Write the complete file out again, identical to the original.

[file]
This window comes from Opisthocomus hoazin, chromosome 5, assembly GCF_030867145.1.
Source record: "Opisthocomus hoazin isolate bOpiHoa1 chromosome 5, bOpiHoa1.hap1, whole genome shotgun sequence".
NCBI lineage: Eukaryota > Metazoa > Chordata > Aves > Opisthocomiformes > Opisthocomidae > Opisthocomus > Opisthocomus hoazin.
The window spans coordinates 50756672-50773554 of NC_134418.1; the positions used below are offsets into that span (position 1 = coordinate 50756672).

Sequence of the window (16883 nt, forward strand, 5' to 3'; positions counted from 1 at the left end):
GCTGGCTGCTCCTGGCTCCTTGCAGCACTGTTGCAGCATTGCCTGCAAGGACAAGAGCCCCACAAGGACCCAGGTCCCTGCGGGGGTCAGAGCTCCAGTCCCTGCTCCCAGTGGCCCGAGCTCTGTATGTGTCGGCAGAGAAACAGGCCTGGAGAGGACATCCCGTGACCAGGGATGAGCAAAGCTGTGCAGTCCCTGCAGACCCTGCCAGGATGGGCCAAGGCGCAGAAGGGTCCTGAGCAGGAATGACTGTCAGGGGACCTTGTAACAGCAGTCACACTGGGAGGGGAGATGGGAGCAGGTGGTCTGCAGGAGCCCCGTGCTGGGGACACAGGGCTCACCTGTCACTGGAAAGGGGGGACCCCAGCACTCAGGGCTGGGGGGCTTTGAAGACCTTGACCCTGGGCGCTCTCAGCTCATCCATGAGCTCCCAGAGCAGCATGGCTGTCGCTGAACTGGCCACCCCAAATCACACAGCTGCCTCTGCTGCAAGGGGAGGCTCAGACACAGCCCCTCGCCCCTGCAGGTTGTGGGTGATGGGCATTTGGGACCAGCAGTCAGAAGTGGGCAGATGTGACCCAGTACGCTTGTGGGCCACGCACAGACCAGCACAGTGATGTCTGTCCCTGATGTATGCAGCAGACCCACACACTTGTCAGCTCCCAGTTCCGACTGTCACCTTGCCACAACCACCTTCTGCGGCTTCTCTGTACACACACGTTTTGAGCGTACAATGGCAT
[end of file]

This window comes from Opisthocomus hoazin, chromosome 5, assembly GCF_030867145.1.
Source record: "Opisthocomus hoazin isolate bOpiHoa1 chromosome 5, bOpiHoa1.hap1, whole genome shotgun sequence".
NCBI lineage: Eukaryota > Metazoa > Chordata > Aves > Opisthocomiformes > Opisthocomidae > Opisthocomus > Opisthocomus hoazin.
The window spans coordinates 50756672-50773554 of NC_134418.1; the positions used below are offsets into that span (position 1 = coordinate 50756672).

Sequence of the window (16883 nt, forward strand, 5' to 3'; positions counted from 1 at the left end):
GCTGGCTGCTCCTGGCTCCTTGCAGCACTGTTGCAGCATTGCCTGCAAGGACAAGAGCCCCACAAGGACCCAGGTCCCTGCGGGGGTCAGAGCTCCAGTCCCTGCTCCCAGTGGCCCGAGCTCTGTATGTGTCGGCAGAGAAACAGGCCTGGAGAGGACATCCCGTGACCAGGGATGAGCAAAGCTGTGCAGTCCCTGCAGACCCTGCCAGGATGGGCCAAGGCGCAGAAGGGTCCTGAGCAGGAATGACTGTCAGGGGACCTTGTAACAGCAGTCACACTGGGAGGGGAGATGGGAGCAGGTGGTCTGCAGGAGCCCCGTGCTGGGGACACAGGGCTCACCTGTCACTGGAAAGGGGGGACCCCAGCACTCAGGGCTGGGGGGCTTTGAAGACCTTGACCCTGGGCGCTCTCAGCTCATCCATGAGCTCCCAGAGCAGCATGGCTGTCGCTGAACTGGCCACCCCAAATCACACAGCTGCCTCTGCTGCAAGGGGAGGCTCAGACACAGCCCCTCGCCCCTGCAGGTTGTGGGTGATGGGCATTTGGGACCAGCAGTCAGAAGTGGGCAGATGTGACCCAGTACGCTTGTGGGCCACGCACAGACCAGCACAGTGATGTCTGTCCCTGATGTATGCAGCAGACCCACACACTTGTCAGCTCCCAGTTCCGACTGTCACCTTGCCACAACCACCTTCTGCGGCTTCTCTGTACACACACGTTTTGAGCGTACAATGGCAT